Before I get started, I recommend pulling up and reading Lennox Reeder’s OpEd on 3/21 side-by-side with my response to follow along.
I would like to applaud Lennox for their exposition on the subject of individualism from the perspective of a Black student at Reed College. Lennox critiques the “progressively racist” environment students harbor by masking it in the language of “political correctness.” Obligatory preface: as a White person I cannot accurately speak on non-white issues; rather, it is my duty to continuously educate myself about issues pertinent to the Black community. I am aware I hold implicit biases and with this in mind, it is not my intent to disregard Lennox’s thoughts but to expand on them.
Your observation of Reed’s student body is on-point; the type of person Reed College attracts is the ‘woke White liberal’ (I would describe as someone who creates a glorified humanitarian-based persona of themselves outwardly while internally holding technically conservative beliefs). I have observed that a majority of people on campus preach a community-based and ‘equal’ environment while secretly believing they are the only morally correct person here. I am saying this aware of also having once held similar opinions–which I am actively working on correcting and optimistically believe is on a positive linear track.
The quote you have chosen from philosopher Slavoj Zizek is a perfect connection to the sense of “Othering” you describe that exists in sub-communities on campus. While at Reed there is a desire for individualism, there is an equal, if not greater desire to belong. These insecurities materialize through the persistent cycle of subtle bullying. This idea of an insecure-rooted sense of belonging goes beyond the topic of race, however, since your OpEd highlights race as a factor, this is what I will be focusing on as well.
Your perspective on how people assume hostility towards themselves from others is understandable but is missing a key factor to go beyond the racial, and societal issue you raise; this being a post-Trump era. President Trump’s administration may have only lasted one term, but its effects are long-lasting. Political beliefs aside, it is apparent Trump’s America allowed Confederate pride to arise in a more apparent way than it has in the 21st century. As a White person, I believe it is reasonable for a person of color to be wary of the dominant White culture surrounding them. In Trump’s America, it seemed there was an encouragement to perpetuate the “internal oppressive larger regime” upon sub-communities in the country. So, what does it say of your character if you go throughout your day proclaiming any issue white people hold with you as being racially motivated? As an onlooker, there is no one answer to your question–there are individual factors that play into the larger discussion at hand. Claiming that each scrutinous issue a White person may have with you is solely due to your race, is what I would deem a form of self-victimization.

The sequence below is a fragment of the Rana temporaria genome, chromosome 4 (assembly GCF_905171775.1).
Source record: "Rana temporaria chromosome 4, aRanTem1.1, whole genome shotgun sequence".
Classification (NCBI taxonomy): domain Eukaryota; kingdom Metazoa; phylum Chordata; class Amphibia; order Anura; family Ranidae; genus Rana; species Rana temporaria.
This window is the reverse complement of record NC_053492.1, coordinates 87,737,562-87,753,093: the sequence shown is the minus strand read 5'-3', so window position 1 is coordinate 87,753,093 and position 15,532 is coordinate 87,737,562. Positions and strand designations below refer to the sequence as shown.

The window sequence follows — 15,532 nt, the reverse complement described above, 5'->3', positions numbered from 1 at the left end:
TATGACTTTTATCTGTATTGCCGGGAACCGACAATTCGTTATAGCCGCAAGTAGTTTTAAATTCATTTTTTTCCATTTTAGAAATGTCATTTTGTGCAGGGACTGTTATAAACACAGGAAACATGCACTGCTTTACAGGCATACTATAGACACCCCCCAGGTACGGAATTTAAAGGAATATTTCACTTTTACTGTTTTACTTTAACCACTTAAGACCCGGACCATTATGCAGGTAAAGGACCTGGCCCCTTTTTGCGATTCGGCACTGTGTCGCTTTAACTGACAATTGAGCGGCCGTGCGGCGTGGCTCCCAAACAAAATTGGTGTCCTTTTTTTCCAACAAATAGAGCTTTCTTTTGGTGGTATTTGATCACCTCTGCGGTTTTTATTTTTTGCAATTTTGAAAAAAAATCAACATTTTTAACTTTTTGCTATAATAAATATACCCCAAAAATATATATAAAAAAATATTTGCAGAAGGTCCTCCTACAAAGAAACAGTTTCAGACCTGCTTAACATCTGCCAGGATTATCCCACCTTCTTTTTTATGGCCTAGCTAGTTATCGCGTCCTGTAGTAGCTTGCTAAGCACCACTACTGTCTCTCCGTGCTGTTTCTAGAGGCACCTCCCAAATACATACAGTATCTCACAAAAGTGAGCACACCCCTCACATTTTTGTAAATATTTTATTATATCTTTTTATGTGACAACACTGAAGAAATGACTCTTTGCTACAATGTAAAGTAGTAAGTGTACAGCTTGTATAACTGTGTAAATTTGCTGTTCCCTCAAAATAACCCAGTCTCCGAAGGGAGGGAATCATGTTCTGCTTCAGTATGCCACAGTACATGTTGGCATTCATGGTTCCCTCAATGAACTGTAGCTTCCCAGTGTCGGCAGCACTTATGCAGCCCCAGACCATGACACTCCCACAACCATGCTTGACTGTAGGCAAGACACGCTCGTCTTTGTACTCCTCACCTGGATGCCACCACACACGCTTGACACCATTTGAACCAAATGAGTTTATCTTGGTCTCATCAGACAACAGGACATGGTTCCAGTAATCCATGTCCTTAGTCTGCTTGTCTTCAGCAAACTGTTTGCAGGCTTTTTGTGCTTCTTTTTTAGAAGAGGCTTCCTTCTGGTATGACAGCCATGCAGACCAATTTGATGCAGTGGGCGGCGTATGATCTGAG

Let me create a scenario: a math professor is grading an Asian student’s work more harshly than a White student’s due to the stereotype that “all Asians are good at math,” yet there is no apparent evidence of the professor doing this. There may be a thought in the back of one’s mind that their more strict evaluations were racially motivated; this is a valid concern to hold alongside the unknowing of the professor’s own implicit biases. Possibly an even better, more timely example is the information that has come to light about Professor Paul Currie’s racist and xenophobic behavior. Paul may not outwardly show bias toward his students, but it would be unreasonable to assume his bias was not an influence on his past gradings.
You mention the phrase “assuming everyone is out to get me.” Your previous point talked about assumptions coming from White people, and yet here you talk about everyone; and “everyone” is not only White people. The intent of my mentioning this is out of genuine confusion. Would the situation not also vary depending on the closeness and openness one has with you? Nevertheless, if clear boundaries are not made and/or recognized, it is once again reasonable to assume something has been enacted by the other with malicious intent.